Sequence creation without exceptions?

May 31, 2010 at 2:48 PM


I am excited to have found MBF and want to use it for a small project but I am wondering how to create a sequence that can only contain the 4 basic nucleotides (no ambiguities)? And how to do this without throwing exceptions? (*)

At the moment I have:

string str;
... // fills str from user entry
Sequence seq = new Sequence(DnaAlphabet.Instance, str);

but I need an alphabet only containing A,T,C,G. It makes no sense for my application to allow ambiguities. Is there another way to do this?

e.g. I could make my own BasicDnaAlphabet class, but I see that IAlphabet contains methods specific to ambiguities so that would smell bad.
Also, the complement/reverse complement methods would not then work, because they are hard-coded to check for DnaAlphabet or RnaAlphabet. (**)

I guess I could loop through the Sequence checking for IsAmbiguous, IsGap, IsTermination, but it would be better if I could test the string for these first. I need to use this for UI validation so it has to be fast.



I guess I imagined something like:
DnaSequence seq = DnaSequence.Parse(BasicDnaAlphabet.Instance, str);
DnaSeqence seq;
bool success = DnaSequence.TryParse(BasicDnaAlphabet.Instance, str, out seq);

This would fit the .NET Parse/TryParse idiom well, allow to check for errors without throwing, and also fit the .NET guideline not to do much work in a constructor.

This smells bad also - it seems to me that it should not be possible to create a protein sequence object that has nucleotide-specific methods on it.
Could you have instead:

INucleotideSequence : ISequence
IAminoAcidSequence : ISequence

with a similar arrangement for the standard implementations?

This would make it easier to add protein- or nucleotide-specific methods without always having to put in checks as to the molecule type.
In general, shouldn't any method that consumes an interface be able to consume any implementation of that interface? Otherwise it prevents extensibility of the framework by creating alternative implementations.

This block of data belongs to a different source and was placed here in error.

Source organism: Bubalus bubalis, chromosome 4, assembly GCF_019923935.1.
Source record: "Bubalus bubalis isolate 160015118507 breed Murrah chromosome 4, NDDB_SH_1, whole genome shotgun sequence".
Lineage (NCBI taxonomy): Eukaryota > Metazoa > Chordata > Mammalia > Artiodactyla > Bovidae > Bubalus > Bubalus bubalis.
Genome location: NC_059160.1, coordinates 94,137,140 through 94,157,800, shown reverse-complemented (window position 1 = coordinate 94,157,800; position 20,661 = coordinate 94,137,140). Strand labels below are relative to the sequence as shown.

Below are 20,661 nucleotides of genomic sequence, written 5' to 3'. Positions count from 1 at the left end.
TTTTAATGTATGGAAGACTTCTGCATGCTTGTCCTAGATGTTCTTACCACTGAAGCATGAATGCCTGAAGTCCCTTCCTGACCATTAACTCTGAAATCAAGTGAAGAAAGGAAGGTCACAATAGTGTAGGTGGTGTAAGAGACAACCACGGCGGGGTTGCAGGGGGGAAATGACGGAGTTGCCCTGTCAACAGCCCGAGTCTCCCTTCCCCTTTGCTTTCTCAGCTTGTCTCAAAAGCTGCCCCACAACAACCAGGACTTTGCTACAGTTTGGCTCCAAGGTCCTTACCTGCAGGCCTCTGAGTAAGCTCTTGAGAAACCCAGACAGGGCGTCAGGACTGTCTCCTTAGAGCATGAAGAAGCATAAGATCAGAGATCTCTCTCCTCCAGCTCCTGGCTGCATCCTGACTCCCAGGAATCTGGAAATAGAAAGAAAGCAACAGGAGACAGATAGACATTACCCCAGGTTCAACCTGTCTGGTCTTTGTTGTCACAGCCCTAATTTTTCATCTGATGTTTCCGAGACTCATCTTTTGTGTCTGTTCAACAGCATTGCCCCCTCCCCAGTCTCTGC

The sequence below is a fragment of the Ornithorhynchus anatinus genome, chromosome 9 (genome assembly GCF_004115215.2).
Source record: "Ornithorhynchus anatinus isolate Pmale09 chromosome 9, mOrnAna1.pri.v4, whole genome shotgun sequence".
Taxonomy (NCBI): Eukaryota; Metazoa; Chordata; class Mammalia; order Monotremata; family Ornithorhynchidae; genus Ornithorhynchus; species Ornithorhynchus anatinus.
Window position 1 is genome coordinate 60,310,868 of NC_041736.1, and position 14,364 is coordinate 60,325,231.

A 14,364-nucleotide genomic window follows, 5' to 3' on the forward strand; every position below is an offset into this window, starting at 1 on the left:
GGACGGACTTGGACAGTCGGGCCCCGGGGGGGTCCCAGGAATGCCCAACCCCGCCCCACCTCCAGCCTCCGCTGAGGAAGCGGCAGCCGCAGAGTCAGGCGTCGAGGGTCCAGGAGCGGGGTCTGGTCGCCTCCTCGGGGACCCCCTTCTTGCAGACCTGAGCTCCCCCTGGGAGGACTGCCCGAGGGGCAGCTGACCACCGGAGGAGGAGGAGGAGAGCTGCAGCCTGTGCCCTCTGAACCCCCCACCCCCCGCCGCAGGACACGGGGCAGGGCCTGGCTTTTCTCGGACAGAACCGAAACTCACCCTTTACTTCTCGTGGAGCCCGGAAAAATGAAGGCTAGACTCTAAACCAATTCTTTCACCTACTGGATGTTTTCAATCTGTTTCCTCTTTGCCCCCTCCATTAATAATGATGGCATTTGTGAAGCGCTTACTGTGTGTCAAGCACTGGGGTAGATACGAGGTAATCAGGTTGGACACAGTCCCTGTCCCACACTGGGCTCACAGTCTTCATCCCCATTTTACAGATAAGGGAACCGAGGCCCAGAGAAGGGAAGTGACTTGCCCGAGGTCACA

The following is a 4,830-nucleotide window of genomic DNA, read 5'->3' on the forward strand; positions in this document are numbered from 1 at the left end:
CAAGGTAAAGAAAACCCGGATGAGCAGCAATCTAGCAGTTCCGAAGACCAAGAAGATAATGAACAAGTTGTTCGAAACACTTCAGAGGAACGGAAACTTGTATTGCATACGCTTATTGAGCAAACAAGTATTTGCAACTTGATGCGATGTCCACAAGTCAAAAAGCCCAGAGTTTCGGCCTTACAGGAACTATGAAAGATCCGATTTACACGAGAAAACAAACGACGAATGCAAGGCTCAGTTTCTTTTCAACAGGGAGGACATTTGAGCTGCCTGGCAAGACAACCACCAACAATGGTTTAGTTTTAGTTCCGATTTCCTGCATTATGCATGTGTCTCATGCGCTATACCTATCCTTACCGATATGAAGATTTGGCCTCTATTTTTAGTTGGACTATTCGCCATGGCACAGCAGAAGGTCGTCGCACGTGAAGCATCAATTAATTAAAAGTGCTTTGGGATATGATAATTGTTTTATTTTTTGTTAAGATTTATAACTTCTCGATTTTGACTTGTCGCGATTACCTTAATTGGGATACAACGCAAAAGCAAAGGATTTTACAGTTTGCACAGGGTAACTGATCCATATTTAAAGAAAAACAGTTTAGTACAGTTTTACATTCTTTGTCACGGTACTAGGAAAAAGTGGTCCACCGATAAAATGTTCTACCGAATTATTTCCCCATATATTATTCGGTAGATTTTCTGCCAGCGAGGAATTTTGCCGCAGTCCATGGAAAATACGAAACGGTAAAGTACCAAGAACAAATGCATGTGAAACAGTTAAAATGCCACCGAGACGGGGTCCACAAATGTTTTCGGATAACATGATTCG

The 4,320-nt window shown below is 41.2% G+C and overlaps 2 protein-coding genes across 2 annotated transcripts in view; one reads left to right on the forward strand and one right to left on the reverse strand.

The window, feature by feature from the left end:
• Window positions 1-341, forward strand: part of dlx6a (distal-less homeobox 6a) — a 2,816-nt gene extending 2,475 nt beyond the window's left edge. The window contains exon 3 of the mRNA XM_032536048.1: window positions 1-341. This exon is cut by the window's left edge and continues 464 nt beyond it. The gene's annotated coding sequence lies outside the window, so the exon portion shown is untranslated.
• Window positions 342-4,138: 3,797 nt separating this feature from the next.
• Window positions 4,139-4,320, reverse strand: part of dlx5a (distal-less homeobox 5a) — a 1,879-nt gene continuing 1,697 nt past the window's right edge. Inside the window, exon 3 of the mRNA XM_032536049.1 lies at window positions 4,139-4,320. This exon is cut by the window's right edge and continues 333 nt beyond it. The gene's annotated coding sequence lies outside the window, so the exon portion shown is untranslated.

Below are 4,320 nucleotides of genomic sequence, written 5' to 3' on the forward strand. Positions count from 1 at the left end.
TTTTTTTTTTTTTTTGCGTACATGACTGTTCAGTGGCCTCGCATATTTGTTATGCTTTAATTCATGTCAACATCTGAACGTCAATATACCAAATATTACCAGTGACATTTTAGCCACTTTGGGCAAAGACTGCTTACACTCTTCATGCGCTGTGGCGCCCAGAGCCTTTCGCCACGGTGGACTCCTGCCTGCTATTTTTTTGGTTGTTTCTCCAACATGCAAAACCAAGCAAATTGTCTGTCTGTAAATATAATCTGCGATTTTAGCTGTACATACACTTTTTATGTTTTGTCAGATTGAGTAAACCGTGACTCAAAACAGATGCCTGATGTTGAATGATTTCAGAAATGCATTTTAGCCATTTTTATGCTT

May 31, 2010 at 7:00 PM

Hi Jon,

While I understand the desire to restrict the alphabet to disallow ambiguity characters, I am not sure I understand the your context well enough to know where this class is a performance bottleneck.  If you make it a pre-condition and restrict the acceptable input strings to 'A', 'T', 'C', or 'G' then doesn't everything else fall out?  Any of your transformations should not introduce ambiguity where none exist or I should think that would be a flaw in the program.

string str;
... // fills str from user entry
... // Validate str contains only ATCG or reject the input
Sequence seq = new Sequence(DnaAlphabet.Instance, str);

With that said, if we can find/understand the context where strict conformance to ATCG is a significant win with 'broad' user support, I know we'd consider adding a 'BasicDnaAlphabet' or something similar.  If you can be more specific with the impact of using a more general class than you actually need, it would help in our discussion/evaluation.

Regarding the over generality of ISequence, point taken. I don’t think it will be changed prior to the approaching June release, but a bit of refactoring in the lower levels of the library is in the discussion.